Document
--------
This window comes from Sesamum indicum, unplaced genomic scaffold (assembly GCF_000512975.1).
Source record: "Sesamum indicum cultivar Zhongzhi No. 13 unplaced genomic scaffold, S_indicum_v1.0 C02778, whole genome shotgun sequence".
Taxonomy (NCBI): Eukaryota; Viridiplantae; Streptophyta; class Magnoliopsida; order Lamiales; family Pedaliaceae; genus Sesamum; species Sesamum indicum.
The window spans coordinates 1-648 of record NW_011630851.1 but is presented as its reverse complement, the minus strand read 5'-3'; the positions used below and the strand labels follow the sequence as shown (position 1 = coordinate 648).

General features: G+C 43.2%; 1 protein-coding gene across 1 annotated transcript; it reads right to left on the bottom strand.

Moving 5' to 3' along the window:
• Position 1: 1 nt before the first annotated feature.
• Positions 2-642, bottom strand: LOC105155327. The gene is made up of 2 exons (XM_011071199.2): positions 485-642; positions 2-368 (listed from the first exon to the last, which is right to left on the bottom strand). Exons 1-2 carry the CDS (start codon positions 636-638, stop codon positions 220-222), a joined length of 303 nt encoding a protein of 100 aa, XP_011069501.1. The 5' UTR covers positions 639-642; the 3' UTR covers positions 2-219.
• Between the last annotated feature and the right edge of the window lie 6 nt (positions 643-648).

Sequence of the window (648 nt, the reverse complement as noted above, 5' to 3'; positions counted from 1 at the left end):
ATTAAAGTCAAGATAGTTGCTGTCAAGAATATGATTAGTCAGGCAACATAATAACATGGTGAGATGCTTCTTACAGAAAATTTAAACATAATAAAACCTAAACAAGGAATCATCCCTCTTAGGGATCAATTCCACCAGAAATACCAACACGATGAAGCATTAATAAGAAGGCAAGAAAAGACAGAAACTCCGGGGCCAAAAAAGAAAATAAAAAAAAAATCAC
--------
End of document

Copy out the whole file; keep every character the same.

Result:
This window comes from Sesamum indicum, unplaced genomic scaffold (assembly GCF_000512975.1).
Source record: "Sesamum indicum cultivar Zhongzhi No. 13 unplaced genomic scaffold, S_indicum_v1.0 C02778, whole genome shotgun sequence".
Taxonomy (NCBI): Eukaryota; Viridiplantae; Streptophyta; class Magnoliopsida; order Lamiales; family Pedaliaceae; genus Sesamum; species Sesamum indicum.
The window spans coordinates 1-648 of record NW_011630851.1 but is presented as its reverse complement, the minus strand read 5'-3'; the positions used below and the strand labels follow the sequence as shown (position 1 = coordinate 648).

General features: G+C 43.2%; 1 protein-coding gene across 1 annotated transcript; it reads right to left on the bottom strand.

Moving 5' to 3' along the window:
• Position 1: 1 nt before the first annotated feature.
• Positions 2-642, bottom strand: LOC105155327. The gene is made up of 2 exons (XM_011071199.2): positions 485-642; positions 2-368 (listed from the first exon to the last, which is right to left on the bottom strand). Exons 1-2 carry the CDS (start codon positions 636-638, stop codon positions 220-222), a joined length of 303 nt encoding a protein of 100 aa, XP_011069501.1. The 5' UTR covers positions 639-642; the 3' UTR covers positions 2-219.
• Between the last annotated feature and the right edge of the window lie 6 nt (positions 643-648).

Sequence of the window (648 nt, the reverse complement as noted above, 5' to 3'; positions counted from 1 at the left end):
ATTAAAGTCAAGATAGTTGCTGTCAAGAATATGATTAGTCAGGCAACATAATAACATGGTGAGATGCTTCTTACAGAAAATTTAAACATAATAAAACCTAAACAAGGAATCATCCCTCTTAGGGATCAATTCCACCAGAAATACCAACACGATGAAGCATTAATAAGAAGGCAAGAAAAGACAGAAACTCCGGGGCCAAAAAAGAAAATAAAAAAAAAATCAC